Reference will next be made to a means for enclosing a charge of ore to be heated, and since such means is in the form of a retort, and since all the retorts are identical in form and function, only one'need be described in detail, asit is well known engineering practice in plant installation to employ retorts in batteries.
A retort is indicated at l0 and the same may be formed of any available tubular material capable of withstandingthe heat applied thereto, and it will be seen that the retort is interposed in the combustion chamber 5, in a manner to be subjected to the action of the products of combustion.
In addition to the fact that the retort is so arranged that both the intake and discharge ends are accessible from the exterior of the furnace, it will also be seen that the retort is disposed at a sumcient angle from the horizontal, with the intake end uppermost, so that the ore charge and liquid contents will settle toward the discharge end by gravity, and will also discharge from said discharge end by gravity, and while this is a very important advantage over a horizontally disposed retort, it is not an absolutely essential requirement for effective operation of the invenion.
The lower discharge end is shown provided with closable means which may include a flange II on the retort, to which is hinged at l2, a lid or cover l3, which may be' opened in the manner shown in dotted lines in Fig. 1. Any suitable means such as a stud and nut, l4 and I5, respectively, may be used to hold the cover securely in an air tight closed position. It will be seen from Fig. 1, that this lower end extends through a suitable opening in wall I, and that it may be supported by plastic or any suitable means indicated at [6, in a mannernot to insulate the wall enclosed portion of the retort against the heat from the combustion chamber. In other words, it is advantageous not to expose anything more than a minimum area of the retort to the outer air. q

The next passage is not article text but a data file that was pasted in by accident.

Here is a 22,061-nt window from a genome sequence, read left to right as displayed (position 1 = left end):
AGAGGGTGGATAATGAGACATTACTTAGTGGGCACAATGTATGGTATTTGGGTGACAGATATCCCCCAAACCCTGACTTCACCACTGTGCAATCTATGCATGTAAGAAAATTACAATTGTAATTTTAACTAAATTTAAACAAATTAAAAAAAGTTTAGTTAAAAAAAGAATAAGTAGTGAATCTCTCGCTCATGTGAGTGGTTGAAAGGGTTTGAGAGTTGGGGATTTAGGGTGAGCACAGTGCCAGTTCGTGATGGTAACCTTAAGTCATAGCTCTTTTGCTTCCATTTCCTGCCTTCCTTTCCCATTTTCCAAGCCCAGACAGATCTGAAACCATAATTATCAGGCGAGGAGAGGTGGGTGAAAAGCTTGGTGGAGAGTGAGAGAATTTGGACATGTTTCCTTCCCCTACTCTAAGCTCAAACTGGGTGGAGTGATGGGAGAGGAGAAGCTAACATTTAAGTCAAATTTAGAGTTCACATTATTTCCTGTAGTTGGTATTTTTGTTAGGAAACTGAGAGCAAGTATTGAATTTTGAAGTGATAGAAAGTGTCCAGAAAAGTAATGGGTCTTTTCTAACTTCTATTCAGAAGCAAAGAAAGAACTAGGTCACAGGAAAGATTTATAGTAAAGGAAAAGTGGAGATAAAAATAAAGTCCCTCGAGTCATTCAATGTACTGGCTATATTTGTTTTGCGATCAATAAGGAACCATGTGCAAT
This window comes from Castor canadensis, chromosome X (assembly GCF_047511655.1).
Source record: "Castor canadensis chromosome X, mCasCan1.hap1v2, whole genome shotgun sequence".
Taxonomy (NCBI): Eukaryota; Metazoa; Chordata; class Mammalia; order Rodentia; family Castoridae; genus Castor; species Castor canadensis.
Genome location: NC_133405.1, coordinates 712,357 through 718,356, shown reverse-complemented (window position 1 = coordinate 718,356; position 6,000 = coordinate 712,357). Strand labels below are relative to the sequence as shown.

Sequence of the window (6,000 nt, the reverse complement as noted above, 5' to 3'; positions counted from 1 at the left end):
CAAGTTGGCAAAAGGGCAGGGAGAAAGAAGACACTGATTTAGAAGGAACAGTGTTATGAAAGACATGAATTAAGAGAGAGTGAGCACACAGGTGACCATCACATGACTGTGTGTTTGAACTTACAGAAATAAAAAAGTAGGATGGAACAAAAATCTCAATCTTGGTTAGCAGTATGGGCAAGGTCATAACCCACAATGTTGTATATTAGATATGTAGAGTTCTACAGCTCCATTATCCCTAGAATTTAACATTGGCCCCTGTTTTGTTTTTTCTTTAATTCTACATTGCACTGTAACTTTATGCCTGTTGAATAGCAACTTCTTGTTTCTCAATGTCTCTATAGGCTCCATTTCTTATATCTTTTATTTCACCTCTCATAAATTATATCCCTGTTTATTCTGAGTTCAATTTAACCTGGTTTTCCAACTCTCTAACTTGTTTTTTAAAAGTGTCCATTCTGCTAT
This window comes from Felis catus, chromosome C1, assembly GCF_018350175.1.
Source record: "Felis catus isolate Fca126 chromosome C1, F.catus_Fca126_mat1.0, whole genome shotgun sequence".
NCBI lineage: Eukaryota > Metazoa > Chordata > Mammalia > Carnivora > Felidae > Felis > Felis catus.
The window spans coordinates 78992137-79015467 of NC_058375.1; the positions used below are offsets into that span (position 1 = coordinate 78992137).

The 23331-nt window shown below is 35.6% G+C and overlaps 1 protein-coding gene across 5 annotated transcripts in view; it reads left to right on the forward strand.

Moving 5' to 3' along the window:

A draw-off means ior liquid sulphur is provided, and as shown, this means may take the form of a, tap-pipe I'I, having a suitable closure such as a valve l8, the pipe extending through and being rigidly mounted in the cover l3. The inner end 19, which is disposed in the retort, may be perforated, as at 20, to act in the capacity of a foraminous screen and prevent discharge of sand or comminuted ore particles along with the liquid sulphur.
Thus it will be seen that the cover l3 permits of discharge of treated ore, and the draw-off tap l1 permits the discharge of liquid sulphur, and for convenience in the description of the operation, I have generally designated the cover or ore discharging means at A, and the tap or sulphur discharging means at B.
I have shown the remaining end provided with a flange 2| for engagement with the outer wall 2 of the furnace, and suitable material 22 serves to support the retort free from engagement with the brick work in the usual manner, so as to close the furnace against air ingress. The retort is shown as extending beyond flange 22 and is provided with closabie means which may include aflange 23 to which a cover 24 is hinged at 25, so that it may be opened as shown in dotted lines in Fig. 1. A suitable stud and nut, 23 and 21, respectivelY. may serve to close cover 2 1 tightly, and in accordance with the usual practice both covers 13 and 24 may be marginally bordered with a suitable plastic material, such as clay, which will harden because of the heat, and which instead of being forced away from the area of application, will, on the contrary, be drawn toward such area because of the partial vacuum in the retort, as will later appear.
When the retort is closed it will be tight enough to exclude either air or gas from entrance to the charge of are in said retort, and after the initial air content has been eliminated by the starting operation, the charge of ore will thereafter be an aeriform excluded charge.
as any moisture will be quickly removed by the initial low temperature when starting the furnace, the charge will thereafter be in a substantially anhydrous condition.
A vapor egress pipe 28 leads from the projecting portion of the retort to what is in practice a header, but which I will specifically term a vapor conveying pipe 29, which in this case also functions as one portion of a condenser. Said pipe 29 is shown provided with a valved bleeder 3|, which may be connected with a source of supply of suction. In most installations the furnace will contain a plurality of retorts, as shown in Fig. 2, where the ends of the latter are indicated generally by the reference letter C, and wherein the pipes 28, each having a valve 30, all lead to the header 29.
It will now be clear that when the cover 24 is opened, the retort can be charged with ore, and to this extent, this will be an ore ingress end, which for convenience I will designate by the reference letter C, as just previously stated. To the extent that this end C permits withdrawal of the vapor through pipe 28, it is a vapor egress end. It may also be stated that the projecting end of the retort may be suitably covered to prevent heat radiation in any desired manner, not shown.